Granted, it would be impossible if my teacher only taught me how to play every piece note by note. But whenever he is teaching me, he always plays a section as a whole 3-4 times and expects me to do everything else by myself without ever coming back to it, moving on to the next section. The whole thing overwhelmed me more times than I can count and he was blazing fast most of the time, at concert speed, but by now, I'm glad he did.

I got quite a lot to say about Kesalo's review of the Beethoven's piece in question, but maybe some other time. The only little thing I'll point out - C major is the hardest key to play music in (to me and I think to the majority here as well), precisely because of absence of any black keys. Db major or Ab major (more black keys) are much more intuitive and easier. Try playing a beginner piece in one of these keys to know the difference, of course after consulting with your teacher. I don't mean to affect the path she envisioned for you.

Re: Nothing is too easy - A Beginner's Journey [Re: Keselo] #2650232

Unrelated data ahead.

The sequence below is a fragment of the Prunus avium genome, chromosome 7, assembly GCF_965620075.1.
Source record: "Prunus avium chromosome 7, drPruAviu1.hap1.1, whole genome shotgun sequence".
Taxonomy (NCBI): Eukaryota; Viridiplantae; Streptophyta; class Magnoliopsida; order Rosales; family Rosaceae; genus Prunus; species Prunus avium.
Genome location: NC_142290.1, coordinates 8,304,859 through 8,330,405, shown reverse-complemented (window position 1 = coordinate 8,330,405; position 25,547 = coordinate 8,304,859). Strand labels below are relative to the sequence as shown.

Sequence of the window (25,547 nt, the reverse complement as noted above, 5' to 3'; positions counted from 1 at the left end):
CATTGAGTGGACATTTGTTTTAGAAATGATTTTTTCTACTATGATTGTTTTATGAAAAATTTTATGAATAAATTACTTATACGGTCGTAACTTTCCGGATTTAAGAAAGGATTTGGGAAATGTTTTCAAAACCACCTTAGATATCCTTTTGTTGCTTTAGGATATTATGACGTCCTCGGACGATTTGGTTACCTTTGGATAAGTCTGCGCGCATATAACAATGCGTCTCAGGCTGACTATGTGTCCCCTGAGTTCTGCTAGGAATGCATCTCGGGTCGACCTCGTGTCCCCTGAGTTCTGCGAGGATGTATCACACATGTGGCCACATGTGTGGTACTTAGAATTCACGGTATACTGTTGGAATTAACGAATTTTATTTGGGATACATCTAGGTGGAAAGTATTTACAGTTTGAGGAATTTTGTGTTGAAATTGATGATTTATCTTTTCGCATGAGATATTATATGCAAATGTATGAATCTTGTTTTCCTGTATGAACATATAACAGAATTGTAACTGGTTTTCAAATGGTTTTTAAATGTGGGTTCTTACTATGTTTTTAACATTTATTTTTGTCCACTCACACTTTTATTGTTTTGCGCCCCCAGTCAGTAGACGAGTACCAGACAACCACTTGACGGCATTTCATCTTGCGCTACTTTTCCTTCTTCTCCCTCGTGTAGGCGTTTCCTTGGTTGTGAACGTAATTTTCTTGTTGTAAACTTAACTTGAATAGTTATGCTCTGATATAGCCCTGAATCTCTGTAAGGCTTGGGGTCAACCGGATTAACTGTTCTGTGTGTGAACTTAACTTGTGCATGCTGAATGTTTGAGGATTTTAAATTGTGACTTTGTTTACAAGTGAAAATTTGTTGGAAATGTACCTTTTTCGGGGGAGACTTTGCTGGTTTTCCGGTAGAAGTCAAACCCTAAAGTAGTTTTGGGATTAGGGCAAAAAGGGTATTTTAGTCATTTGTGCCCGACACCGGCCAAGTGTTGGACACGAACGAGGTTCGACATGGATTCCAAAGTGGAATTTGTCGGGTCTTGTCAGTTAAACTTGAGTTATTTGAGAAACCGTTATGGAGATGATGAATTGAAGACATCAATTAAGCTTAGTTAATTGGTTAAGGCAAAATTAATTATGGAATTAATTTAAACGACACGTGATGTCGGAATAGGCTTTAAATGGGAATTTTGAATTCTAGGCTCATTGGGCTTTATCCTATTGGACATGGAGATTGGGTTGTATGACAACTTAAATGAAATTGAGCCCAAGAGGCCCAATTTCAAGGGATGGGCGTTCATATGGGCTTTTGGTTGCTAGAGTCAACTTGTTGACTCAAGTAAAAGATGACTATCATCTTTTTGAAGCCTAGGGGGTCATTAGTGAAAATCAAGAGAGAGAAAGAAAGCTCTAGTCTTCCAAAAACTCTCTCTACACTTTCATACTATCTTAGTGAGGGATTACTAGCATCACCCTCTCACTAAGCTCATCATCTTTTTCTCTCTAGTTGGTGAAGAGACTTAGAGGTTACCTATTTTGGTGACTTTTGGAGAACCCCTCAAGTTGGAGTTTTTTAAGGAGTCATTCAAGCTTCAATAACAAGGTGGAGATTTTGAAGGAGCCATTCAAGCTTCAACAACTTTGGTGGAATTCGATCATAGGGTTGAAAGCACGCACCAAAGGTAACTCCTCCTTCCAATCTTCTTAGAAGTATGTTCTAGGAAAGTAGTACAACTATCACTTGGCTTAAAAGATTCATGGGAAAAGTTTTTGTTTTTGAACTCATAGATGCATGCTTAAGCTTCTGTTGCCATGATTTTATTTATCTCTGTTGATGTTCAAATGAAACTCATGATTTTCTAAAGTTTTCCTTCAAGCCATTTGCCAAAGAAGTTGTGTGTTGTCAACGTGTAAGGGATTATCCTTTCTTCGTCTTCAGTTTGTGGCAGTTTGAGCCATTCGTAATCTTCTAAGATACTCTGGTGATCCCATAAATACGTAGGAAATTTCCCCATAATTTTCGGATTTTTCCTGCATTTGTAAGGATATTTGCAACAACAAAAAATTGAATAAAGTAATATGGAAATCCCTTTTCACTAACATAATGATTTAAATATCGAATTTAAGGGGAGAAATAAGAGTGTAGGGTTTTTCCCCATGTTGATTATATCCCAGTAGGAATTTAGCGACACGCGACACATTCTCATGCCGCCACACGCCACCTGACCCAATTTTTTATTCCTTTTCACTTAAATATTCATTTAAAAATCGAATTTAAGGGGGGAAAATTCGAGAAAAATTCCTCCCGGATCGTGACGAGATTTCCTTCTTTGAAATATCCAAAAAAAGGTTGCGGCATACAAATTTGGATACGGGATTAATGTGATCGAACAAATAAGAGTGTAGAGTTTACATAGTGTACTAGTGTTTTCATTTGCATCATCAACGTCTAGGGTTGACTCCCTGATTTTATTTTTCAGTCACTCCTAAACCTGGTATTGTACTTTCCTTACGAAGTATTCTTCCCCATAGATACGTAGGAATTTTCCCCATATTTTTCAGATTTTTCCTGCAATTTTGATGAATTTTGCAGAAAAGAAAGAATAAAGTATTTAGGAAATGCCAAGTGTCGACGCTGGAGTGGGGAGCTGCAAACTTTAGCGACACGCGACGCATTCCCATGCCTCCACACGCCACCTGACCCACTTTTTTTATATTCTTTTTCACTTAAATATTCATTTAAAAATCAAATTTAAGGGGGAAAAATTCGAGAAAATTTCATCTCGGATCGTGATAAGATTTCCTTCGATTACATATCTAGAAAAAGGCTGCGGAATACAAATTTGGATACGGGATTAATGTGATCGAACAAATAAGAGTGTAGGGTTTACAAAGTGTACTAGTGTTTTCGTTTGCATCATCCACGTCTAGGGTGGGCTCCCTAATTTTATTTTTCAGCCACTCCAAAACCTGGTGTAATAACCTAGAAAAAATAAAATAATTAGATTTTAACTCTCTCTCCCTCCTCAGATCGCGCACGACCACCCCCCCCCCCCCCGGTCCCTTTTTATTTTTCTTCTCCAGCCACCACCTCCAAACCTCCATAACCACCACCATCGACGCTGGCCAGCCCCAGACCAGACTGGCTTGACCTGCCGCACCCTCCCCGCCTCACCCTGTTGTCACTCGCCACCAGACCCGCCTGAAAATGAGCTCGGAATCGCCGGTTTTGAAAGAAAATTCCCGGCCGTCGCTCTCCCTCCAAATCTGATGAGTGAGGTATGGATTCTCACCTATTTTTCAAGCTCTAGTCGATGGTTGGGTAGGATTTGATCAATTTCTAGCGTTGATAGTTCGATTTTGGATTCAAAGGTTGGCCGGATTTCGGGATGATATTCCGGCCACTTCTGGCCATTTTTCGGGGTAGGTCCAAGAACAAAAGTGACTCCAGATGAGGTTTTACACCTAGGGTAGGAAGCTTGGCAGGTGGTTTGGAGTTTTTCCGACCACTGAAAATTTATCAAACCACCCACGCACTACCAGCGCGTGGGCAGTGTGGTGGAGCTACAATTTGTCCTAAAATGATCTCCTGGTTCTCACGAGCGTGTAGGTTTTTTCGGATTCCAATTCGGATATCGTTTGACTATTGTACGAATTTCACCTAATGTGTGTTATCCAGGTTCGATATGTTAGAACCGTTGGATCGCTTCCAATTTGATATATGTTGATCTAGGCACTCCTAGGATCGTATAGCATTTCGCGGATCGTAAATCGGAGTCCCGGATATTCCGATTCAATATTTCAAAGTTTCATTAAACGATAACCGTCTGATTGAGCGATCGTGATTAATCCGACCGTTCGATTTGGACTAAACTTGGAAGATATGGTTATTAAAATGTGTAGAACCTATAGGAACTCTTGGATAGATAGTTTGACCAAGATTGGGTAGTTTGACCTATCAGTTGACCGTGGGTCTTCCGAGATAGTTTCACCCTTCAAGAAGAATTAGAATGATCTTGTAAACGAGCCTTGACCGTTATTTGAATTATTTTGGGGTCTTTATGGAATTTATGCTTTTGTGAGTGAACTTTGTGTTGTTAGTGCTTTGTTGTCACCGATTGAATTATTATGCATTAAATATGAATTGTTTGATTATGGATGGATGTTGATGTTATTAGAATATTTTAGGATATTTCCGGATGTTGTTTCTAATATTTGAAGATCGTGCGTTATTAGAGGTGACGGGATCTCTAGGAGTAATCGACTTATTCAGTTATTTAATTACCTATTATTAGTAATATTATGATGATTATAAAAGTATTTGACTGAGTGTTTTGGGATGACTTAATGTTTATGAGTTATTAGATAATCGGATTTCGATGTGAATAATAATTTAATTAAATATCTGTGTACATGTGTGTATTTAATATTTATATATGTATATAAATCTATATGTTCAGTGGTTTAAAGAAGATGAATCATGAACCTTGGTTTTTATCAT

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When I've got a piece to the point where I can play it without the sheet, then it doesn't matter how many black keys there are in a piece. When I'm actively reading the piece while playing it, and the piece is in a different key than C major, there comes an aspect of quickly identifying which notes on the sheet must be flat/sharp. In that sense it's easier to play in C major, where I know the only sharps or flats that I must play are accidentals, and those don't give me any trouble.

I have played some pieces in different keys, and these have all taken longer than average to get decent at, precisely because of the added difficulty of having to actively consider the key in which the piece is written.